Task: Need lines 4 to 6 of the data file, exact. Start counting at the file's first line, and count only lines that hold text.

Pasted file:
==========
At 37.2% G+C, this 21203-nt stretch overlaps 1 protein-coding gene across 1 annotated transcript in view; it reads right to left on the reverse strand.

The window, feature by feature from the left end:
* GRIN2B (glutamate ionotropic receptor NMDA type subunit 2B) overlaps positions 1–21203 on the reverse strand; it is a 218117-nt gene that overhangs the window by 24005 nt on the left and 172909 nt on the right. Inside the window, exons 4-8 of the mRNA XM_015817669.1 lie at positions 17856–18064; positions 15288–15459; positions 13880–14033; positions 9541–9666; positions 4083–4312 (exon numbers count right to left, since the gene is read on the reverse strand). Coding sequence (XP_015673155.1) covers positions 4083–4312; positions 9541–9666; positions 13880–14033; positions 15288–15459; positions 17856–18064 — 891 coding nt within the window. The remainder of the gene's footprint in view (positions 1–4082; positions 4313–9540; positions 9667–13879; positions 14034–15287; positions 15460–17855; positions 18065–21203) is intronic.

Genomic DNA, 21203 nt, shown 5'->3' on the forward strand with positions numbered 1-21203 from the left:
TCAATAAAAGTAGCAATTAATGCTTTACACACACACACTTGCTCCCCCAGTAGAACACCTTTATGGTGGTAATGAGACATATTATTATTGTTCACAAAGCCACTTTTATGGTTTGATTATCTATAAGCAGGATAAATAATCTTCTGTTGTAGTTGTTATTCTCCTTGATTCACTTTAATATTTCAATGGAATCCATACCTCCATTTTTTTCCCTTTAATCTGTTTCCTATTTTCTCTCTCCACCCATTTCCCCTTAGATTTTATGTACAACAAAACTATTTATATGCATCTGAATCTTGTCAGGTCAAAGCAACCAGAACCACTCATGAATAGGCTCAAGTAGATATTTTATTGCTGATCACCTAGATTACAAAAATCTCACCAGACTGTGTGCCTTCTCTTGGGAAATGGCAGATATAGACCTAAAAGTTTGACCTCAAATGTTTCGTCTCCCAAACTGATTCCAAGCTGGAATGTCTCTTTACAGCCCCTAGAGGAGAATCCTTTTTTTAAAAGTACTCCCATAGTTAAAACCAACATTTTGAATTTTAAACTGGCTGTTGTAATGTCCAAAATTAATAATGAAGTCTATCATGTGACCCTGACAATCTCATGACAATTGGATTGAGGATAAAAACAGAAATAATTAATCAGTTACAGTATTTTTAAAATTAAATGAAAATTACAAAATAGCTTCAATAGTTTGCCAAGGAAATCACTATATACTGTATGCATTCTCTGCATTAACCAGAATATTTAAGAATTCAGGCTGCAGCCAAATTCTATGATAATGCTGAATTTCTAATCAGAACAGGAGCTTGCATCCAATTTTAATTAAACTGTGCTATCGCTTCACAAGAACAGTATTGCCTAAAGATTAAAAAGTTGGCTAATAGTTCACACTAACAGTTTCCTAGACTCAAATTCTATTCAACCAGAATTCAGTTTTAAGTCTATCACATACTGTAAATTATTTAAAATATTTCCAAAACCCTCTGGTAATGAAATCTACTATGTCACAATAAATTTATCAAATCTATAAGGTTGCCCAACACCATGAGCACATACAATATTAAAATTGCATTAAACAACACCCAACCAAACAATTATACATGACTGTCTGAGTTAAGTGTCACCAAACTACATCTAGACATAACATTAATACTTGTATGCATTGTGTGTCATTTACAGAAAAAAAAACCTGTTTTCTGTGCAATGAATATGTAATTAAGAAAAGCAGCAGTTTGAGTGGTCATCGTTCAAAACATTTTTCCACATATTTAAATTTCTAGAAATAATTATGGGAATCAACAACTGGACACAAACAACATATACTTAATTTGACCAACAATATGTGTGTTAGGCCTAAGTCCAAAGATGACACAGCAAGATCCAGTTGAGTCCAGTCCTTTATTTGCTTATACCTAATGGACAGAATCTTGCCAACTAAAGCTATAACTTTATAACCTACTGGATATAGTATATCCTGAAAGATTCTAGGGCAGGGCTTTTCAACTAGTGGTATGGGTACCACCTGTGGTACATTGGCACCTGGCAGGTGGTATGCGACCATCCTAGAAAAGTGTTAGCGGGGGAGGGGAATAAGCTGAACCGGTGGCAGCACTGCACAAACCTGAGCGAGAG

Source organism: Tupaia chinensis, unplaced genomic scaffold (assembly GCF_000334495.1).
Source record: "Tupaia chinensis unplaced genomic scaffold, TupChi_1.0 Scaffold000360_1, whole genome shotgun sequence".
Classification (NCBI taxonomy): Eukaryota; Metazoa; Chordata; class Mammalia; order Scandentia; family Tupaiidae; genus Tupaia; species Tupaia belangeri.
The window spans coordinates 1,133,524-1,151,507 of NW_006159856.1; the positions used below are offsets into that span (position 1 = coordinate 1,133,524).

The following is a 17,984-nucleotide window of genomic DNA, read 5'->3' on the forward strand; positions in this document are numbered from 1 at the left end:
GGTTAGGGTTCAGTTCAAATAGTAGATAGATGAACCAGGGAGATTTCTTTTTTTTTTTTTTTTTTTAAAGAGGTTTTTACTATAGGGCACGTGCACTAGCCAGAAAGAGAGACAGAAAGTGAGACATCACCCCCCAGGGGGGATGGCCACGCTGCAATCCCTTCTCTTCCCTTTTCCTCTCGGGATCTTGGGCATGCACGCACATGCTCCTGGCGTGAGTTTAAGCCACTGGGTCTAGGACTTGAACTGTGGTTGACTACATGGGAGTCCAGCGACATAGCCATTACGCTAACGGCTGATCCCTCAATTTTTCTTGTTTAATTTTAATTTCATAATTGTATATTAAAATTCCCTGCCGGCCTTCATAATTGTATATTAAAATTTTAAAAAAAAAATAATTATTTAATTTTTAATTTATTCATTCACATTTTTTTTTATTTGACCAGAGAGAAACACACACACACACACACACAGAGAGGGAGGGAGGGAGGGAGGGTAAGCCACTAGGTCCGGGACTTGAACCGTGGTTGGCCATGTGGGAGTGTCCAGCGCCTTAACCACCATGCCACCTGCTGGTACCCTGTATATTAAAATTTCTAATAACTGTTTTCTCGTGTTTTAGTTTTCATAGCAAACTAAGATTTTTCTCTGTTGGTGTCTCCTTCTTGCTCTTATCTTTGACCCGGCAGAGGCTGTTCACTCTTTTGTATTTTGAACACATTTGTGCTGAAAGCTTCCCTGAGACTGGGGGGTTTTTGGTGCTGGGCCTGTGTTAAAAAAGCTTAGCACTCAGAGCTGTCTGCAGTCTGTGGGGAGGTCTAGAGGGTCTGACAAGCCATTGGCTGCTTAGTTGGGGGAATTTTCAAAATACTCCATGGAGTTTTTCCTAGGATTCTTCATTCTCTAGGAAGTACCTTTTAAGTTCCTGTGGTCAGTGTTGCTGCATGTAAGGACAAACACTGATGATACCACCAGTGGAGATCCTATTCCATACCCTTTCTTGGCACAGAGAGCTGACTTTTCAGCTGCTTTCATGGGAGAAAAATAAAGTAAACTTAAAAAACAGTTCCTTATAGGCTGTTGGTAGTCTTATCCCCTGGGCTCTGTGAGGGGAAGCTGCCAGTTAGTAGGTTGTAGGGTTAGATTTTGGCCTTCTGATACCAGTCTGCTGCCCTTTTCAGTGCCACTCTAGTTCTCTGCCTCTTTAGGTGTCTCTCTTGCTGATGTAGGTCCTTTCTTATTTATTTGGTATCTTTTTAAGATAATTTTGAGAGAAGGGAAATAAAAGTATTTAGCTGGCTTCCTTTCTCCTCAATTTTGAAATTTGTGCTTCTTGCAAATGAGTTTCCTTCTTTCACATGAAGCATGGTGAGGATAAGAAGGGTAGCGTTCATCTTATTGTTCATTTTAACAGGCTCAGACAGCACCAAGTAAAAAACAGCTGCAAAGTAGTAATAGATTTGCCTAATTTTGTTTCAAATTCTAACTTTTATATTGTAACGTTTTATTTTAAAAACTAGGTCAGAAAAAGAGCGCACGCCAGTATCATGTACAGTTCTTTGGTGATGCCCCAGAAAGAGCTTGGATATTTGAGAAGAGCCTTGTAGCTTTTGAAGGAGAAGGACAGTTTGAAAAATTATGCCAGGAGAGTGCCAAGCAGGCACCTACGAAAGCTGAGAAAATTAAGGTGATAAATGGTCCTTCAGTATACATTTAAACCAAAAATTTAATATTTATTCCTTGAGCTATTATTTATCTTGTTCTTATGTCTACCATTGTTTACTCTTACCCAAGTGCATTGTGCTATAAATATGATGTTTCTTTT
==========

Genomic DNA, 21203 nt, shown 5'->3' on the forward strand with positions numbered 1-21203 from the left:
TCAATAAAAGTAGCAATTAATGCTTTACACACACACACTTGCTCCCCCAGTAGAACACCTTTATGGTGGTAATGAGACATATTATTATTGTTCACAAAGCCACTTTTATGGTTTGATTATCTATAAGCAGGATAAATAATCTTCTGTTGTAGTTGTTATTCTCCTTGATTCACTTTAATATTTCAATGGAATCCATACCTCCATTTTTTTCCCTTTAATCTGTTTCCTATTTTCTCTCTCCACCCATTTCCCCTTAGATTTTATGTACAACAAAACTATTTATATGCATCTGAATCTTGTCAGGTCAAAGCAACCAGAACCACTCATGAATAGGCTCAAGTAGATATTTTATTGCTGATCACCTAGATTACAAAAATCTCACCAGACTGTGTGCCTTCTCTTGGGAAATGGCAGATATAGACCTAAAAGTTTGACCTCAAATGTTTCGTCTCCCAAACTGATTCCAAGCTGGAATGTCTCTTTACAGCCCCTAGAGGAGAATCCTTTTTTTAAAAGTACTCCCATAGTTAAAACCAACATTTTGAATTTTAAACTGGCTGTTGTAATGTCCAAAATTAATAATGAAGTCTATCATGTGACCCTGACAATCTCATGACAATTGGATTGAGGATAAAAACAGAAATAATTAATCAGTTACAGTATTTTTAAAATTAAATGAAAATTACAAAATAGCTTCAATAGTTTGCCAAGGAAATCACTATATACTGTATGCATTCTCTGCATTAACCAGAATATTTAAGAATTCAGGCTGCAGCCAAATTCTATGATAATGCTGAATTTCTAATCAGAACAGGAGCTTGCATCCAATTTTAATTAAACTGTGCTATCGCTTCACAAGAACAGTATTGCCTAAAGATTAAAAAGTTGGCTAATAGTTCACACTAACAGTTTCCTAGACTCAAATTCTATTCAACCAGAATTCAGTTTTAAGTCTATCACATACTGTAAATTATTTAAAATATTTCCAAAACCCTCTGGTAATGAAATCTACTATGTCACAATAAATTTATCAAATCTATAAGGTTGCCCAACACCATGAGCACATACAATATTAAAATTGCATTAAACAACACCCAACCAAACAATTATACATGACTGTCTGAGTTAAGTGTCACCAAACTACATCTAGACATAACATTAATACTTGTATGCATTGTGTGTCATTTACAGAAAAAAAAACCTGTTTTCTGTGCAATGAATATGTAATTAAGAAAAGCAGCAGTTTGAGTGGTCATCGTTCAAAACATTTTTCCACATATTTAAATTTCTAGAAATAATTATGGGAATCAACAACTGGACACAAACAACATATACTTAATTTGACCAACAATATGTGTGTTAGGCCTAAGTCCAAAGATGACACAGCAAGATCCAGTTGAGTCCAGTCCTTTATTTGCTTATACCTAATGGACAGAATCTTGCCAACTAAAGCTATAACTTTATAACCTACTGGATATAGTATATCCTGAAAGATTCTAGGGCAGGGCTTTTCAACTAGTGGTATGGGTACCACCTGTGGTACATTGGCACCTGGCAGGTGGTATGCGACCATCCTAGAAAAGTGTTAGCGGGGGAGGGGAATAAGCTGAACCGGTGGCAGCACTGCACAAACCTGAGCGAGAG

Source organism: Tupaia chinensis, unplaced genomic scaffold (assembly GCF_000334495.1).